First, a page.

Responsive Web Design and Media Query

Time once was when designing a new website, whether a static HTML site or a more complex beast using a CMS like Joomla or WordPress, was relatively straightforward. Sure, as a developer you had to contend with building content that displayed correctly with multiple browsers such as Chrome, Firefox and (*shudder*) Internet Explorer, but once you had the design down you were already halfway there, as you knew that everybody who accessed your site would be using similar devices; a desktop running Linux, Windows or OSX, with a screen somewhere around the 17-24 inch range. Things are not so simple now; the rise to dominance of mobiles and tablets means that, unless your website is specifically focused at desktop users, a lot of the people who come to your site are going to be doing so on a small screen. In response to this, a number of options have arisen to give mobile users a solid site experience, with the two most popular being to build a website using responsive web design, or to create a mobile template for your site that is specific to a group of devices.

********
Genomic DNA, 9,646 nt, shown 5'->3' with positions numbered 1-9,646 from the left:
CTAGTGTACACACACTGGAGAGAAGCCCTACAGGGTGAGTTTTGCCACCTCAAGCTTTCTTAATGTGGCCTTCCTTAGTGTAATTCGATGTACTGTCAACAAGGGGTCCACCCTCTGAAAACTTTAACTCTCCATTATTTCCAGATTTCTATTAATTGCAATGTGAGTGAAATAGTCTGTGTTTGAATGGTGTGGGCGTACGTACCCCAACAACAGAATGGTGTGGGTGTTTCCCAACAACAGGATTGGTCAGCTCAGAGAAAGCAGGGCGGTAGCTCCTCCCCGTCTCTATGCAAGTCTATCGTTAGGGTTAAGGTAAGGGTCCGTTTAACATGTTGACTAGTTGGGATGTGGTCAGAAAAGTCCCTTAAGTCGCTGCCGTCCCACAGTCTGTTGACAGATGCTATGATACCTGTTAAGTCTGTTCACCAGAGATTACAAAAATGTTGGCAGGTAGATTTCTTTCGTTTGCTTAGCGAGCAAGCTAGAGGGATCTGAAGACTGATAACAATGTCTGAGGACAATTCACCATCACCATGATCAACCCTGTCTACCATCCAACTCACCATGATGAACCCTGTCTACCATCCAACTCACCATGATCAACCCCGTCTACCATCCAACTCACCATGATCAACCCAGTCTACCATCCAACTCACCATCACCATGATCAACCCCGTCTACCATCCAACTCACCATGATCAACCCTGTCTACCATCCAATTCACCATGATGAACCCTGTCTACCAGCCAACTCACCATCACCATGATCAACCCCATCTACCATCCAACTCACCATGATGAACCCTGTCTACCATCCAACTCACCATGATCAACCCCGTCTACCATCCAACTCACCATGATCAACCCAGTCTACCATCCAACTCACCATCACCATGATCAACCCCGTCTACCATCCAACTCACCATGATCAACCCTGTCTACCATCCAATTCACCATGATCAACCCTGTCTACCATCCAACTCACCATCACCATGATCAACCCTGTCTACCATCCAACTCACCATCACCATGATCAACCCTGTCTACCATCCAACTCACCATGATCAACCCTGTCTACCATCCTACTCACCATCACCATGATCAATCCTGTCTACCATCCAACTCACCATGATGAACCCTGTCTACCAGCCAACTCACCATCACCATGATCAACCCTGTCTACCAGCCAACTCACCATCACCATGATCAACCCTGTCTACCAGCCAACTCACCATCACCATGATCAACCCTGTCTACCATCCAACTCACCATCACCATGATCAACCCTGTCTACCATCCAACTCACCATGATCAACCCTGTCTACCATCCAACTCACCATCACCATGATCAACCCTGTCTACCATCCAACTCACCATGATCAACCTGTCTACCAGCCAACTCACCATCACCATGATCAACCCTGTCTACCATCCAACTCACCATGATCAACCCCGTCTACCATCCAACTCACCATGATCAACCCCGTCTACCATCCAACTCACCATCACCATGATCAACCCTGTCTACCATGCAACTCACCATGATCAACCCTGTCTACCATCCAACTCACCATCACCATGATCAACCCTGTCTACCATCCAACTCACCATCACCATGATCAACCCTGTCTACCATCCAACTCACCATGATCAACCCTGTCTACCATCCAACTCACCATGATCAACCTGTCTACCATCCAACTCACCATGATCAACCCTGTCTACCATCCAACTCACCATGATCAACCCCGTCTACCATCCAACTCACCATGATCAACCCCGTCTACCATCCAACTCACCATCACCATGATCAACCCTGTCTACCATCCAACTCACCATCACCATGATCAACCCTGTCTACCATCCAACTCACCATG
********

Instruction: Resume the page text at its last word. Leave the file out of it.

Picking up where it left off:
Responsive Web Design and Media Query

Getting to know Responsive Web Design

What is a “responsive” website? Despite the name we’re not making sure a site has a pulse! Instead, the concept of responsive web design is a layout that adjusts, or responds, to the size of the viewport (browser window). Essentially, it allows for mobile and tablet users, who generally have smaller screens than desktops, to get almost exactly the same content as the standard full-size site. I say ‘almost’, as screen-size is not the only limitation with mobile devices; they’re often dealing with less raw power than desktops and they may be connected to the internet via slower connections than home broadband such as 3G, requiring that page content be streamlined wherever possible. The core component of creating a responsive layout is using a single HTML5 document as the base that is provided to any device that connects, but applying different CSS stylesheets that are custom-built for each screen size (since the screen size is a good indicator of the type of device being used).

CSS3 Media Queries: The key to responsive layouts